Antônio Villas Boas’ account, as related by NPR, starts off on his remote farm in 1957. He maintains that he was working the tractor in his field when an alien craft approached. A group of small extraterrestrials took him into their ship and placed him in a room, where an odd gas made him ill. An apparently female alien then entered the room and proceeded to have an amorous encounter with the farmer, which Villas Boas later interpreted as an attempt to produce an alien-human hybrid.
It would all be the stuff of pulp science fiction, except for the odd wounds. After he returned home, says “A World of UFOs,” Villas Boas noticed “sores and purplish marks,” on his body, which were also noted by doctors. He also reported an unusual pattern of waking and sleeping, sometimes nodding off in the middle of the day, sometimes waking at night after vivid nightmares.
Despite press attention, Villas Boas remained reluctant to speak with anyone about the encounter. He finally spoke to a Brazilian television show in 1978, apparently tired of the many wild stories that had been built up around his original encounter. Villas Boas certainly came off as a reliable witness, having become a successful lawyer and family man in the country’s capital by the time of his interview. That, combined with his reported physical symptoms, makes his abduction story more compelling than many others.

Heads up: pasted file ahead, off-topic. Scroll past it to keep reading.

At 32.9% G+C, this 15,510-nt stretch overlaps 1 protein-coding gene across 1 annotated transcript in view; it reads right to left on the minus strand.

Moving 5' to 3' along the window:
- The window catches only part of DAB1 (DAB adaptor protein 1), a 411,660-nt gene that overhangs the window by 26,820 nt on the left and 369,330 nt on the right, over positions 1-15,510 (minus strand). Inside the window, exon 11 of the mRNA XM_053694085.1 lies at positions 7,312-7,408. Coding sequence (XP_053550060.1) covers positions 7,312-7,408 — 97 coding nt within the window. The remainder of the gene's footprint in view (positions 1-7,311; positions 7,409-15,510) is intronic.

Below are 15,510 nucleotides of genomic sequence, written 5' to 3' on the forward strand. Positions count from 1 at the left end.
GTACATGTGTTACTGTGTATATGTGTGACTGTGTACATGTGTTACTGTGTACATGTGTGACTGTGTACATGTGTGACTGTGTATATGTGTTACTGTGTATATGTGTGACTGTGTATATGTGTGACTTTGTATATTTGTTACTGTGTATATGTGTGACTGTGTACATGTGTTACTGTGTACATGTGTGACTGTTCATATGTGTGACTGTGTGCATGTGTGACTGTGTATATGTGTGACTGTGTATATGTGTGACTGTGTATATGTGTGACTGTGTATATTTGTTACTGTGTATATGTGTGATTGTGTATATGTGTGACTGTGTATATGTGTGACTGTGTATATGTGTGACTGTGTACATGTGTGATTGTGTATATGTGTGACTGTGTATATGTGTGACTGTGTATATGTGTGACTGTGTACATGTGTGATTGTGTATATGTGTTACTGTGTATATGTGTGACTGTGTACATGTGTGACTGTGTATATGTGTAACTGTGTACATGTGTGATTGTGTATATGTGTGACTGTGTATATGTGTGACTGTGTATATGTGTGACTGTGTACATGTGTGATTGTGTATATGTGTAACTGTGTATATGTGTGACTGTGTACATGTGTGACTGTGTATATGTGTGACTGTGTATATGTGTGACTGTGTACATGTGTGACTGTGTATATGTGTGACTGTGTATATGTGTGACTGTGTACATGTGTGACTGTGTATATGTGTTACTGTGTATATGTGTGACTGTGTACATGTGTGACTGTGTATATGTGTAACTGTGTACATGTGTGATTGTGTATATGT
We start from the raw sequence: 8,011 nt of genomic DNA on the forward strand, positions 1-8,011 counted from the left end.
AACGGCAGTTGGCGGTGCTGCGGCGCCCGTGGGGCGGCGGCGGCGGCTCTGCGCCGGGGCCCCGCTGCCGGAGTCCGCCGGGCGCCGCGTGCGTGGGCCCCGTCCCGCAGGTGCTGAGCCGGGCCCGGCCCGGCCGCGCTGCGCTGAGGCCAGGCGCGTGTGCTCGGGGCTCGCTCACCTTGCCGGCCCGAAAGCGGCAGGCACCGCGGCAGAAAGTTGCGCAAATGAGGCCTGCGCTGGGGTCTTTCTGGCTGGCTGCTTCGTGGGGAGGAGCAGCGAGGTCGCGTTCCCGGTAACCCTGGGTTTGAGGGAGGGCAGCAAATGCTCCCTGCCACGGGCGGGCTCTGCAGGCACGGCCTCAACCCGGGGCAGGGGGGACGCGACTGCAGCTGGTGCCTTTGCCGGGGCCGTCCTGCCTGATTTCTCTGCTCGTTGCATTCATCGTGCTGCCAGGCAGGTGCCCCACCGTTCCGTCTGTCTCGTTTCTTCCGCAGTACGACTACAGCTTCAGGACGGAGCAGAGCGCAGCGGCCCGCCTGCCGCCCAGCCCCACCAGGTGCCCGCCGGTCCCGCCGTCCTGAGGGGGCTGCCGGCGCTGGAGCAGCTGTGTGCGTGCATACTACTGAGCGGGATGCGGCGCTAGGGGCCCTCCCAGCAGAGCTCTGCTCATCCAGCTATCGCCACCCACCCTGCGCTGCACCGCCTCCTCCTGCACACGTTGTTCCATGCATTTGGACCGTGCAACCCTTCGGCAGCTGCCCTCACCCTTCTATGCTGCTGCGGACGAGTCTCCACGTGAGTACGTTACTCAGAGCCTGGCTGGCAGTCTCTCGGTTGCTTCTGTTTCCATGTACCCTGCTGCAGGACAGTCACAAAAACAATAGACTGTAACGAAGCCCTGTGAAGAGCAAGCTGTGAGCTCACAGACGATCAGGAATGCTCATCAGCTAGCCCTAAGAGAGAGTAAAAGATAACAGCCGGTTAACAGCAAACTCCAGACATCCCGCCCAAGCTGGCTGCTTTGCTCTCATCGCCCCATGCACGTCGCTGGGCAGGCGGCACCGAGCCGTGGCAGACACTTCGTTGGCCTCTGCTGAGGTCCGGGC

Whitley Streiber wrote a book about his traumatic experience
It may be easy for many to dismiss Whitley Strieber’s abduction story. He is, as New Scientist reported in 1988, a fiction author who specialized in horror and thriller novels before publishing “Communion: A True Story,” which he claimed was a true account of his real meetings with extraterrestrial “visitors.” Said visitors experimented on him in his upstate New York cabin, leaving Strieber confused and traumatized. Strieber’s subsequent rounds of the TV talk show circuit and other promotional opportunities helped catapult his book to bestseller status, further leading many to wonder if the “true” story was yet another yarn that he had fabricated for clout and financial gain.
Ask Strieber himself, though, and he will maintain that his experiences were very, very real. And Texas Monthly notes that even his most strident critics rarely accuse him outright of lying, more often resorting to the idea that Strieber may have a neurological or psychological issue that’s out of his control. And then there’s the matter of physical evidence, which is either missing or highly dubious. Yet, many are struck by Strieber’s apparent honesty, or at least his consistent and strong belief in what he says happened to him.
So, is Strieber a credible witness or a fabulist whose imagination may have gotten the better of him? The answer to that question may be more difficult to come by than you think, especially depending on who you ask.
Val Johnson experienced missing time
While many alien abduction and encounter stories are centered on so-called “regular” people, what about one that involves a seemingly credibly officer of the law? For many, the story related by Minnesota sheriff’s deputy Val Johnson is intriguing in part because the man who told the story was, by all accounts, an even-keeled officer with no record of wild tales.